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Effects of neuropeptide Y, insulin, 2-deoxyglucose, and food deprivation on food-motivated behavior

Abstract

The current study demonstrates the ability of neuropeptide Y (NPY) to increase break points under a progressive ratio 1 (PR1) reinforcement schedule. An initial response resulted in delivery of a food reinforcer (45 mg pellet) under the PR1, and an additional response was required foreach successive reinforcer. The break point, the number of responses emitted to obtain the last reinforcer, is considered a measure of reinforcing efficacy or motivational strength of the food reinforcer. NPY (0.3–10 µg) significantly increased break point to levels comparable to those produced by 36–48 h of food deprivation. Although insulin (3–8 U/kg) and 2-deoxyglucose (150–250 mg/kg) also increased food intake, neither increased break points to levels produced by NPY or food deprivation. These data suggest that NPY may change the value of food in ways that cannot be accounted for by changes in insulin, glucose levels or intracellular glucoprivation. These results emphasize that simply measuring the amount of freely available food eaten is not a fully adequate measure of the strength of the feeding behavior.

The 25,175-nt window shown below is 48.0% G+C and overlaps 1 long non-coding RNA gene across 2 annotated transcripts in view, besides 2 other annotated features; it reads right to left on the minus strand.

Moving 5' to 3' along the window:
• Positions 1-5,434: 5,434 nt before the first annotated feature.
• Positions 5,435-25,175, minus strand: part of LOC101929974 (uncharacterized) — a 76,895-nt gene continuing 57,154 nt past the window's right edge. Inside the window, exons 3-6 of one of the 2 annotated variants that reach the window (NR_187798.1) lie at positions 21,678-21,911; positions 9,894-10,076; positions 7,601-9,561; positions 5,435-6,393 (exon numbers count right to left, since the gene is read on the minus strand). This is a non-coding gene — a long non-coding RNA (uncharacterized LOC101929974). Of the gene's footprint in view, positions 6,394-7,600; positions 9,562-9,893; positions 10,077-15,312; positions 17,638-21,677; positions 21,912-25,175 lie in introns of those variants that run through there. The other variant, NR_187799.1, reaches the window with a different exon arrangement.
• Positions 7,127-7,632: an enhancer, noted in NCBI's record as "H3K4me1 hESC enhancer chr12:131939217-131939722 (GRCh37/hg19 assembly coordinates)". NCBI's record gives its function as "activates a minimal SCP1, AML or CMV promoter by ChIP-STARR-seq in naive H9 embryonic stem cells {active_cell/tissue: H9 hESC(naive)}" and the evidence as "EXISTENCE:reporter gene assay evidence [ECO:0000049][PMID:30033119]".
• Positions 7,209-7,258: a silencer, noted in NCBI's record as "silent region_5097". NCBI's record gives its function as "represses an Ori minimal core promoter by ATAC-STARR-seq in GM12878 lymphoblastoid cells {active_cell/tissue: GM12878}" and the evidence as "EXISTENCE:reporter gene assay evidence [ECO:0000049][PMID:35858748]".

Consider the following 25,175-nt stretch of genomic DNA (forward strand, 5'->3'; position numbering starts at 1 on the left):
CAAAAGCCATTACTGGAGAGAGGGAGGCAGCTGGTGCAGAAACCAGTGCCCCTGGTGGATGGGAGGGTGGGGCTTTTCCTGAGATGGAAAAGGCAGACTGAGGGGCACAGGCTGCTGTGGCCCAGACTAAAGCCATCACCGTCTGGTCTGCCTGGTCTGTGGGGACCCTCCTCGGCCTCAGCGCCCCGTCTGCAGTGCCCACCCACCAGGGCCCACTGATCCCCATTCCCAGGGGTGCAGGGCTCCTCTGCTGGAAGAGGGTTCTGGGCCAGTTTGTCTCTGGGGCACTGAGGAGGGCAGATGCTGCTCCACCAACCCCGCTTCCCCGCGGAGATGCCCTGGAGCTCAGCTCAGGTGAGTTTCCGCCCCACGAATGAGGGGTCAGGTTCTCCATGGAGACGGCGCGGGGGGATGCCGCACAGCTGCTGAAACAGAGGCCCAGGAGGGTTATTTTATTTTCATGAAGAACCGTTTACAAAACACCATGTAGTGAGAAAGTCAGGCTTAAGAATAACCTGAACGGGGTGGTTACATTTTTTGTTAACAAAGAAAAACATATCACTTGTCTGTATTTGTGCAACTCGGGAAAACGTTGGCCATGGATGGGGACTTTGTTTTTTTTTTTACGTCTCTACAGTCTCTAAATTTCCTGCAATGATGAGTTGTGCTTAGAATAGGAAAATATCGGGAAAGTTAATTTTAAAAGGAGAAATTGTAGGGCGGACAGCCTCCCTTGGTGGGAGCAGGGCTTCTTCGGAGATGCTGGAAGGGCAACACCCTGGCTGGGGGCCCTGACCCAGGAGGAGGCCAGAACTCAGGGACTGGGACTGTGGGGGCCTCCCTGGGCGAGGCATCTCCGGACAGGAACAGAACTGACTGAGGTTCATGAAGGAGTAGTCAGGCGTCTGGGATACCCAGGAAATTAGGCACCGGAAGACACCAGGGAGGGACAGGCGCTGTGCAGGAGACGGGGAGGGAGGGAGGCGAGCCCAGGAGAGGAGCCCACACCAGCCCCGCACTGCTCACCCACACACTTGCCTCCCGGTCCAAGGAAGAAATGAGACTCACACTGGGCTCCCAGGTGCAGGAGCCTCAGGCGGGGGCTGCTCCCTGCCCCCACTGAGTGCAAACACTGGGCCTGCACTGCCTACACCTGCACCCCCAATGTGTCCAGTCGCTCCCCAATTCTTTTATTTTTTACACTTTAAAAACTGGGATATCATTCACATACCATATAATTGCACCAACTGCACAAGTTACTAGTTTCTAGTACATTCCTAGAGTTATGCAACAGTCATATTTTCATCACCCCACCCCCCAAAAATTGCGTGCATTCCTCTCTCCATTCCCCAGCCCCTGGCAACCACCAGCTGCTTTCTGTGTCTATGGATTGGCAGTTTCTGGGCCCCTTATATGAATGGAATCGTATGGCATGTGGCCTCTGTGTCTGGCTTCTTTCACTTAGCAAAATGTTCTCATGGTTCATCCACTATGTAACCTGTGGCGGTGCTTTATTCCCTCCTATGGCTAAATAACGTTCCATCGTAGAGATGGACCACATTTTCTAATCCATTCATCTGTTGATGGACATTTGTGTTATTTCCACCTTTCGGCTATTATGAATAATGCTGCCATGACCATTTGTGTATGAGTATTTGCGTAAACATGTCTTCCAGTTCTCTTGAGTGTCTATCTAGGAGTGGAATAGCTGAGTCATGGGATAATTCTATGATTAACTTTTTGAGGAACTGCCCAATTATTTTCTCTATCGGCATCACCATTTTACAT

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Jewett, D.C., Cleary, J., Levine, A.S. et al. Effects of neuropeptide Y, insulin, 2-deoxyglucose, and food deprivation on food-motivated behavior. Psychopharmacology 120, 267–271 (1995). https://doi.org/10.1007/BF02311173

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  • DOI: https://doi.org/10.1007/BF02311173

Key words

  • Neuropeptide Y
  • Insulin
  • 2-Deoxyglucose
  • Food deprivation
  • Motivation
  • Reinforcer efficacy
  • Rats